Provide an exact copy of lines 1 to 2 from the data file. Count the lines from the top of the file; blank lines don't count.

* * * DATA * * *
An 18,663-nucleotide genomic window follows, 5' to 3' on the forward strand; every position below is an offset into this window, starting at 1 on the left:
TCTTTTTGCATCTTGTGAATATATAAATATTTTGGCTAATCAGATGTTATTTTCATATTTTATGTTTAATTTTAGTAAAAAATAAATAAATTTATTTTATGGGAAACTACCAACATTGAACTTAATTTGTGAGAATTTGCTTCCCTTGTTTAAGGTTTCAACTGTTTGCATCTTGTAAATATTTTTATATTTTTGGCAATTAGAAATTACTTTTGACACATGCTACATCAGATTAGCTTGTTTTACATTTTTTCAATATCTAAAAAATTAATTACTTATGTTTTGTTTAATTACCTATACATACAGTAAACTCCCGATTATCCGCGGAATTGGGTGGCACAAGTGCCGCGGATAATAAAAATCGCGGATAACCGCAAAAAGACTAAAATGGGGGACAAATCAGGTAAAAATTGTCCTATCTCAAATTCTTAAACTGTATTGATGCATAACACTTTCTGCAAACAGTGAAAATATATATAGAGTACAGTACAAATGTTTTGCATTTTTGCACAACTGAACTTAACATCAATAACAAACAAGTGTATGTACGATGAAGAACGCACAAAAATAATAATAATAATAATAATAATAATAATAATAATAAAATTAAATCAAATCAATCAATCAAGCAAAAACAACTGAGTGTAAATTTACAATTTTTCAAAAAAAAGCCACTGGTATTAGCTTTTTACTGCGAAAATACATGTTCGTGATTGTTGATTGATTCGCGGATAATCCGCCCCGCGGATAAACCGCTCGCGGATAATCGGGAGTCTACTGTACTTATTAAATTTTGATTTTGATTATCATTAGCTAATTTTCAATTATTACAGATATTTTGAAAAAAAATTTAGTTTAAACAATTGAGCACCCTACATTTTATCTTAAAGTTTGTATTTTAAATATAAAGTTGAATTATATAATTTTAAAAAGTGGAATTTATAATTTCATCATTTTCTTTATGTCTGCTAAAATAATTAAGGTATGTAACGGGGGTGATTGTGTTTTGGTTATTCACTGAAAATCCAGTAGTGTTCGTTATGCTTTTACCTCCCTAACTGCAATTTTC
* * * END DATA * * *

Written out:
An 18,663-nucleotide genomic window follows, 5' to 3' on the forward strand; every position below is an offset into this window, starting at 1 on the left:
TCTTTTTGCATCTTGTGAATATATAAATATTTTGGCTAATCAGATGTTATTTTCATATTTTATGTTTAATTTTAGTAAAAAATAAATAAATTTATTTTATGGGAAACTACCAACATTGAACTTAATTTGTGAGAATTTGCTTCCCTTGTTTAAGGTTTCAACTGTTTGCATCTTGTAAATATTTTTATATTTTTGGCAATTAGAAATTACTTTTGACACATGCTACATCAGATTAGCTTGTTTTACATTTTTTCAATATCTAAAAAATTAATTACTTATGTTTTGTTTAATTACCTATACATACAGTAAACTCCCGATTATCCGCGGAATTGGGTGGCACAAGTGCCGCGGATAATAAAAATCGCGGATAACCGCAAAAAGACTAAAATGGGGGACAAATCAGGTAAAAATTGTCCTATCTCAAATTCTTAAACTGTATTGATGCATAACACTTTCTGCAAACAGTGAAAATATATATAGAGTACAGTACAAATGTTTTGCATTTTTGCACAACTGAACTTAACATCAATAACAAACAAGTGTATGTACGATGAAGAACGCACAAAAATAATAATAATAATAATAATAATAATAATAATAATAAAATTAAATCAAATCAATCAATCAAGCAAAAACAACTGAGTGTAAATTTACAATTTTTCAAAAAAAAGCCACTGGTATTAGCTTTTTACTGCGAAAATACATGTTCGTGATTGTTGATTGATTCGCGGATAATCCGCCCCGCGGATAAACCGCTCGCGGATAATCGGGAGTCTACTGTACTTATTAAATTTTGATTTTGATTATCATTAGCTAATTTTCAATTATTACAGATATTTTGAAAAAAAATTTAGTTTAAACAATTGAGCACCCTACATTTTATCTTAAAGTTTGTATTTTAAATATAAAGTTGAATTATATAATTTTAAAAAGTGGAATTTATAATTTCATCATTTTCTTTATGTCTGCTAAAATAATTAAGGTATGTAACGGGGGTGATTGTGTTTTGGTTATTCACTGAAAATCCAGTAGTGTTCGTTATGCTTTTACCTCCCTAACTGCAATTTTC